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The Politics of Being a Cyborg

Anne Dalke's picture

According to Kameron Klauber, in the MIT course on Gender and Technology,

After reading Donna Haraway's 1985 piece "A Cyborg Manifesto: Science, Technology, and Socialist-Feminism in the Late Twentieth Century" I've learned to appreciate the identity of a cyborg as much more than physical.  According to Haraway a cyborg is more in the political realm ... because of their relationship to society as well as their rejection or acceptance of societal norms.  In this respect the monster is still not fully a cyborg.  Although he is created by Victor, who then abandons him, the Monster seeks acceptance from society but never succeeds because of his terrifying physical appearance.  He then proceeds to learn to read and speak in order to overcome the barriers that society has built for him.  The monster hopes to transcend his appearance, to conform, to learn the language, and eventually create the nuclear family by asking Victor to create for him a bride. 

By attempting to fit into the box society has deemed the "norm" the Monster is really a rejection of modern cyborgism.  According to Haraway a "cyborg does not dream of community on the model of the organic family".... From Haraway's standpoint, 'women of colour' are much more cyborgian than Frankenstein's creature ... a "potent subjectivity synthesized from fusions of outsider identities" in a society where often women of colour are the "preferred labour force for the science-based industry" (174). The women themselves are in some ways the technology based on their role in the labor force.  Because they encompass multiple outsider persona's they are also capable of accomplishing the strongest sense of unity.

As a political entity the cyborg is something that represents a different more radical way of thinking.... The Monster of Mary Shelley's Frankenstein on the other hand is an outsider but does not have radical aspects to his character outside of his gruesome appearance.




fawei's picture


I have a bit of trouble with the cyborg's 'need for community' too. I think Haraway uses the example of 'women of color' because of the double pressures of gender and race on them. We saw in the Dull/West/Banales articles that these are social factors on an individual that actually makes communities less easily constructed/cohesive than groups of white women or men. I'm guessing it is a modern concrete example Haraway was using to illustrate cyborgs in 'reality,' maybe difficult to compare to the fictional 'Frankenstein.' Women of color are not completely immune to social pressures when they construct their communities, so how is it different from Frankenstein's monster's desire to have his companion? It's assumed he wanted a female companion to establish the 'model of the organic family,' but the the reproductive possibilities only seems to come (explicitly) from the head of his creator.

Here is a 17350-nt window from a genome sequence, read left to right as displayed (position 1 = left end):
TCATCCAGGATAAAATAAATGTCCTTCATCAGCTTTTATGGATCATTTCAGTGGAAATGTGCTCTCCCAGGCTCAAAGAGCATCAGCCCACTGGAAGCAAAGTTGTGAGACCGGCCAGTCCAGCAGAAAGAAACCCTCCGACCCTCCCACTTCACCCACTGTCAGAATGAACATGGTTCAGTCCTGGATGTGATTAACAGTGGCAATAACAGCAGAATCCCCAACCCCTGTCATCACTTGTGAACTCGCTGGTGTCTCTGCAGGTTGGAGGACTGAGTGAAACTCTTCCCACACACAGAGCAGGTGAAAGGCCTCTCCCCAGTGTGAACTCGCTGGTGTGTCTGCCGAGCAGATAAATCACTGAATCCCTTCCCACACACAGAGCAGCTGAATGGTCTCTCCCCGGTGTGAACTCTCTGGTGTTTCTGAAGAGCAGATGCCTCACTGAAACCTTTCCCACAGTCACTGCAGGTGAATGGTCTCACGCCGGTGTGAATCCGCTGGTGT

I also have trouble with the definition of what a 'full' cyborg might be. There might be an issue of time (on 151 Haraway places her tools, both technological and ideological, in 'the late twentieth century long after 'Frankenstein' was written) or place ('optimization' for conditions over universal 'perfection' on 161). And with the monster/women comparison, is the type of community desired the chief defining feature of a modern cyborg? If the physical aspect has any say, the monster might be at least a partial example rather than a counterexample...

spreston's picture

While I agree that Haraway

While I agree that Haraway might say that 'women of colour' are much more cyborgian than Frankenstein's creature, there is one difference between 'women of colour' and Frankenstein's creature that complicates things in my mind: Frankenstein's creature is completely alone; he has NO community.  'Women of colour' may not try to fit in with society as a whole, but they already have a community with one another.  If Frankenstein's creature had a community, a female creature like the one he asked for, he says that we would have stopped trying to assimilate with mainstream culture.  He would have completely removed himself and embraced his own community (even if it were a community with only one other creature).  Does this difference, perhaps, make Frankenstein's creature uncomparable to the 'women of colour'?

aybala50's picture


The presence or absence of a community is a difference between women of colour and Frankenstein's creature. However, does this difference influence the relationship these two groups have with being a cyborg? The creature, in my mind, is a part of a community, yet, he is an outsider. He lives on a planet full of humans who have rejected him for his appearance. He does ask for a companion and offer to leave and never be seen again, but why? He wants acceptance? He hopes that a creature, created out of who knows what, will be more accepting of him? In this way he is playing into societies conception of everything. He is accepting his isolation for his physical appearance and he is hoping that someone as "hideous" as himself will accept him because they are the 'same'. So, it all comes back to being similar, or normal again?  

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